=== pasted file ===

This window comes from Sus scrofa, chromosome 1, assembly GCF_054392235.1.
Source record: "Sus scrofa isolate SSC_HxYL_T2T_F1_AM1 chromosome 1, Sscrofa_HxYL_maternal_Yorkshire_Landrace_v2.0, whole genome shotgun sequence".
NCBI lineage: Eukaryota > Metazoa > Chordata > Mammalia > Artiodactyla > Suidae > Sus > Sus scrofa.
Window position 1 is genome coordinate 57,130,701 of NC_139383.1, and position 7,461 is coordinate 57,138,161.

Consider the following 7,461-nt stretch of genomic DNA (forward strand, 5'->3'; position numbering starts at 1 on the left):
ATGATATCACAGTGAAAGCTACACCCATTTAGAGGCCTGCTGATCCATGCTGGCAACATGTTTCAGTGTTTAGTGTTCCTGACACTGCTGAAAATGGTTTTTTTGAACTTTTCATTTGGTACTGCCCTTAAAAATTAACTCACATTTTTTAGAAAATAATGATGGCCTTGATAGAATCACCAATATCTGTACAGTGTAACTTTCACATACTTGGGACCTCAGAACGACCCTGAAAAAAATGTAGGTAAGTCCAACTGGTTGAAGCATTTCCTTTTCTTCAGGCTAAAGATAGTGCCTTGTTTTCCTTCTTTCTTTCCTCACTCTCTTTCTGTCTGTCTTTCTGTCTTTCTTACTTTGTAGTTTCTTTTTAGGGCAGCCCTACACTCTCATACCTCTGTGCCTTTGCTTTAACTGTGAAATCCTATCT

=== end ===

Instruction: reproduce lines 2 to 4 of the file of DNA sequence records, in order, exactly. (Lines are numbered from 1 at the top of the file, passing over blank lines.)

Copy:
Source record: "Sus scrofa isolate SSC_HxYL_T2T_F1_AM1 chromosome 1, Sscrofa_HxYL_maternal_Yorkshire_Landrace_v2.0, whole genome shotgun sequence".
NCBI lineage: Eukaryota > Metazoa > Chordata > Mammalia > Artiodactyla > Suidae > Sus > Sus scrofa.
Window position 1 is genome coordinate 57,130,701 of NC_139383.1, and position 7,461 is coordinate 57,138,161.